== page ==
A Glimpse Of Drag Racing’s Green Future
Spectators at the Mason-Dixon Dragway got a rare glimpse of the future as they watched electric cars rev up and silently charge around the Maryland track at speeds of more than 100 miles an hour.
The cars, motorcycles and tricycles were an eye-opener for the baffled visitors, who were more accustomed to seeing the dust, dirt and smells of traditional gas-fueled dragsters.
“Seeing them run for the first time today definitely scared me because their times are kinda close to some of my times,” drag racer Travis Beall told the AFP news agency.
“Every year they are getting faster and faster,” he said.
Such demonstrations are helping electric cars move away from their conventional, stuffy image as the preferred vehicle for those who don’t mind driving slow.
At one recent weekend meet, some 20 aficionados tried out their electric vehicles, racing them silently, but with gusto, around the asphalt track. Meanwhile, over in a grassy field, technology enthusiasts and speed freaks alike checked out the electric vehicles, which included everything from sports cars to three-wheelers.
The National Electric Drag Racing Association sponsors events such as these throughout the U.S.
“People laugh at electric cars and say they are golf carts, but they’re not,” Jo Reyes, a former Ferrari mechanic who now builds electric vehicles, told the AFP.
“We’ve come a long way. Look at these Teslas here, they will spank Ferraris.”
Plug-in-America, a non-profit organization that promotes electric cars, estimates there are approximately 5,350 highway-capable vehicles on the road.
Many hope these showcasing the latest electric drag racing models, such as the $109,000 Tesla Roadster, a sports car that can reach speeds in excess of 100 miles per hour, will lure more fans.
A dark red Tesla Roadster won the all-electric competition at the Mason-Dixon Dragway, clocking it at 103.9 miles per hour.
Electric vehicles race under three categories: “production EVs” cars that were originally manufactured with electric power systems, “conversion EVs”, which are internal combustion engine cars converted to electric, and electric motorcycles.
Jeff Disinger pushed his purple flame-painted electric motorcycle to 88.9 miles per hour, taking second place in the competition.
Dressed in a black helmet depicting dreadlocks made of electric cord, the 45-year-old New York-based tattoo artist used to drag race gasoline-powered motorcycles, but hopes his transition to electric will help distinguish him on the racing circuit and allow him to win sponsors.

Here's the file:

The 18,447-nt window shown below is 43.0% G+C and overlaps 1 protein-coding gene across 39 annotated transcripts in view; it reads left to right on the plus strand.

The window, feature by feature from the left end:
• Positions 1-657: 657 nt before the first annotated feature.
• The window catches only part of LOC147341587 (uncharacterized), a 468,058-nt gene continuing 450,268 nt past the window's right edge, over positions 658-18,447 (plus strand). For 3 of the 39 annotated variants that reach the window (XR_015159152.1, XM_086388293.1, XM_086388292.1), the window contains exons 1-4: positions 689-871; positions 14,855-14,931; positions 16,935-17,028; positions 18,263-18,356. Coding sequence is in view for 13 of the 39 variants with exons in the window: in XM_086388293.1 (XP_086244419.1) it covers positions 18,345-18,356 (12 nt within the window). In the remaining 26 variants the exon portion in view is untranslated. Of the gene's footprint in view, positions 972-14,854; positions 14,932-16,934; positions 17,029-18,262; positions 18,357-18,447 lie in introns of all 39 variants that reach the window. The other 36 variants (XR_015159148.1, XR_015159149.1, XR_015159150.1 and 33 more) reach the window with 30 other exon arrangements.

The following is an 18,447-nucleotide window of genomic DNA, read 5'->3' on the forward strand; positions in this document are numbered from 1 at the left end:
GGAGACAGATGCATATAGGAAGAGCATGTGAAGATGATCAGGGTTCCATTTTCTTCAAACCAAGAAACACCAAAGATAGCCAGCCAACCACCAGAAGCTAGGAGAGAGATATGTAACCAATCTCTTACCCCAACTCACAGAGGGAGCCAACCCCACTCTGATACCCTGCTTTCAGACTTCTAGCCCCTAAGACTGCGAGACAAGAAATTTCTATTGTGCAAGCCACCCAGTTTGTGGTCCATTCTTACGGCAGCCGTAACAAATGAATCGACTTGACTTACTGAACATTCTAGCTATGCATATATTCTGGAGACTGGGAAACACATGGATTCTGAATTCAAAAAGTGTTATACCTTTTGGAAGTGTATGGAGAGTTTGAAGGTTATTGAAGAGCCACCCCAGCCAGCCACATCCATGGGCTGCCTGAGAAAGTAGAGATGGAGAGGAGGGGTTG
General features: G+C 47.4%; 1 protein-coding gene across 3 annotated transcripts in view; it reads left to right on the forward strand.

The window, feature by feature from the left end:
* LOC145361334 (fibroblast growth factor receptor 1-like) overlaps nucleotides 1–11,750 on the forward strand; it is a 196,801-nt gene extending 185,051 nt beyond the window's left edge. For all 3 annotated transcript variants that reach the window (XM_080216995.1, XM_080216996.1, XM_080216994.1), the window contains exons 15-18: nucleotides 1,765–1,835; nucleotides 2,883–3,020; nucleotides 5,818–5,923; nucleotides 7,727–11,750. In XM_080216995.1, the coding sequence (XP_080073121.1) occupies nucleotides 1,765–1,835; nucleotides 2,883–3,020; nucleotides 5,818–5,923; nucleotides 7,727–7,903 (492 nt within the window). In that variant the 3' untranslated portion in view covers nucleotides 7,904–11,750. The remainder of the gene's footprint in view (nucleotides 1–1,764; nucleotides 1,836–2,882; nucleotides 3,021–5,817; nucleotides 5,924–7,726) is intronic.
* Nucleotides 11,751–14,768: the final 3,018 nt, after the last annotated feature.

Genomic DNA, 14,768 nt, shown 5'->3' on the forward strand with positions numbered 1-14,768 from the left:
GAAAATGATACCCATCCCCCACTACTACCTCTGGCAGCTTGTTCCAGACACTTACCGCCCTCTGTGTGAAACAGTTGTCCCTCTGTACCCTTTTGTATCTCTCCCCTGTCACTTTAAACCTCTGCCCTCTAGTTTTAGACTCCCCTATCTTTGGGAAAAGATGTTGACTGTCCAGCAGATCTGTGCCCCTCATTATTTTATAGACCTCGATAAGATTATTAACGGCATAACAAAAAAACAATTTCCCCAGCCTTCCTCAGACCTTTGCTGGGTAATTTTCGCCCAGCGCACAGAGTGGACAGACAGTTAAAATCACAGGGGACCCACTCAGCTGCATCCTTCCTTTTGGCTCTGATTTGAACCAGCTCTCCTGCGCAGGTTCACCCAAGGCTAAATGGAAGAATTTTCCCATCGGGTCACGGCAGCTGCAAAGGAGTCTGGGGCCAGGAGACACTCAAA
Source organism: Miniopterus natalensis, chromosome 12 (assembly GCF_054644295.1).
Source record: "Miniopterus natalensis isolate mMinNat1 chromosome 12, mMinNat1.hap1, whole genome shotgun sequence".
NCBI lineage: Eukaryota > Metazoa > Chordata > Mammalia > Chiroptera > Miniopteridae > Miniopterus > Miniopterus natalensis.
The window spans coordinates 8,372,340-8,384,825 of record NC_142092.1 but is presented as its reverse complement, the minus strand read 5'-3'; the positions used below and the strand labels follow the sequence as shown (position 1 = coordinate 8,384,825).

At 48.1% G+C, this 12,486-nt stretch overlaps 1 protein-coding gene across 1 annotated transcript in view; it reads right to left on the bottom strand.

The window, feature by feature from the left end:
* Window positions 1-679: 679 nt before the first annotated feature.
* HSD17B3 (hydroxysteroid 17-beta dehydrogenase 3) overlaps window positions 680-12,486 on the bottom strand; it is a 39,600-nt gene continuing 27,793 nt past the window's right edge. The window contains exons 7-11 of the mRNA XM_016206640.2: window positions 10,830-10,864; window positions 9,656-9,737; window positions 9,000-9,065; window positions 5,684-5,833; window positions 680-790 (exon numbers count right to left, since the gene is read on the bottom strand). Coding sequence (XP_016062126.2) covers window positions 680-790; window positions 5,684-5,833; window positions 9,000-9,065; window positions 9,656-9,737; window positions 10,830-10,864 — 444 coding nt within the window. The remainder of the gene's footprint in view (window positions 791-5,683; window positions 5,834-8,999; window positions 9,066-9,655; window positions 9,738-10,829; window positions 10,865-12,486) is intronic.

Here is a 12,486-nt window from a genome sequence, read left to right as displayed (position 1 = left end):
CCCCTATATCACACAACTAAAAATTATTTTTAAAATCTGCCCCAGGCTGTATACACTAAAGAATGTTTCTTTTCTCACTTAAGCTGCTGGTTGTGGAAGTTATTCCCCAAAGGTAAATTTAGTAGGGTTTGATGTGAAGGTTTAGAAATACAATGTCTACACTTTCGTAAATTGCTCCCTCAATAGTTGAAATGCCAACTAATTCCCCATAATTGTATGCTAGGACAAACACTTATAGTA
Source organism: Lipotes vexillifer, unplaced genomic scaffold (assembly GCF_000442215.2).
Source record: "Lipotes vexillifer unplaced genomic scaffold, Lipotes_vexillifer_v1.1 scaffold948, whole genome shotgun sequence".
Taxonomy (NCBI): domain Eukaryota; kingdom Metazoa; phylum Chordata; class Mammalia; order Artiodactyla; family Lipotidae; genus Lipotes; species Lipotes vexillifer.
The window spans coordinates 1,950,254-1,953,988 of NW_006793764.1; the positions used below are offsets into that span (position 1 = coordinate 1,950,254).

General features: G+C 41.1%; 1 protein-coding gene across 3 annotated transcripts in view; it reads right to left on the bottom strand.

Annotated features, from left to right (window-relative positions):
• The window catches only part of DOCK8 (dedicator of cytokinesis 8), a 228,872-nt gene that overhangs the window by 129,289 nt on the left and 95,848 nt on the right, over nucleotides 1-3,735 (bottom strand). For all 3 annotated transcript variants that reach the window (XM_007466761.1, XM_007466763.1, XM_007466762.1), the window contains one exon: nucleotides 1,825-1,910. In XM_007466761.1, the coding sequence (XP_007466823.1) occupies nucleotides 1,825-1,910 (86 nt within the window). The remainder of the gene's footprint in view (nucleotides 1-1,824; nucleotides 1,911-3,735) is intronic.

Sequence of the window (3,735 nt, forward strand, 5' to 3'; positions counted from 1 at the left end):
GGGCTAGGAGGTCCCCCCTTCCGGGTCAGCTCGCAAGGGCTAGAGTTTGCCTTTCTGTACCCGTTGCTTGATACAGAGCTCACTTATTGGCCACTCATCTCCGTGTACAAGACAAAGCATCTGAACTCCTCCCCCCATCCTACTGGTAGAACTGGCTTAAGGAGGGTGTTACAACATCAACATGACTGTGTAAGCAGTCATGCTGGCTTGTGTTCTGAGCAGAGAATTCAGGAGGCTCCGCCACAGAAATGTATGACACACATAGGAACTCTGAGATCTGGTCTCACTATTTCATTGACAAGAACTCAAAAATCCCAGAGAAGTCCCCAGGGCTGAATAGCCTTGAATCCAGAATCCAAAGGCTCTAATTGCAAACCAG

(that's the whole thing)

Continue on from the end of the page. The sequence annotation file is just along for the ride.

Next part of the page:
“I’ve dragged raced a lot of normally aspirated engines and just thought this would be a different avenue. Nobody else had been doing it and I’m trying to be the first to make it look good,” he told the AFP news agency.
Most owners of electric vehicles drive them for their low fuel costs.
Joseph Lado, a 47-year-old program specialist at the National Science Foundation, converted his bright yellow 1985 Pontiac Fiero to an electric system 16 years ago. The vehicle now costs just 12 dollars a month to charge.
But the real benefit is the quiet ride, Lado said.
“The car is completely silent. I could hear the wind blowing and the birds chirping in the trees,” he told AFP.
“You know you’re not using any energy at that point and you shouldn’t be.”
However, the new vehicles are now without their disadvantages. For instance, electric car drivers can’t simply pull into a gas station anytime for an electricity refill. Driving distances are limited to just a few hundred miles, and racers at the Mason-Dixon Dragway competition had to use a diesel generator to charge their cars for the quarter-mile track.
Furthermore, specialized lithium ion batteries to power a car engine can cost up to 30,000 dollars.
“The battery technology is a challenge right now,” Chip Gribben, president of the national association, told AFP.
“As soon as we can get more production of batteries the price will go lower and then more people will be able to afford them.”
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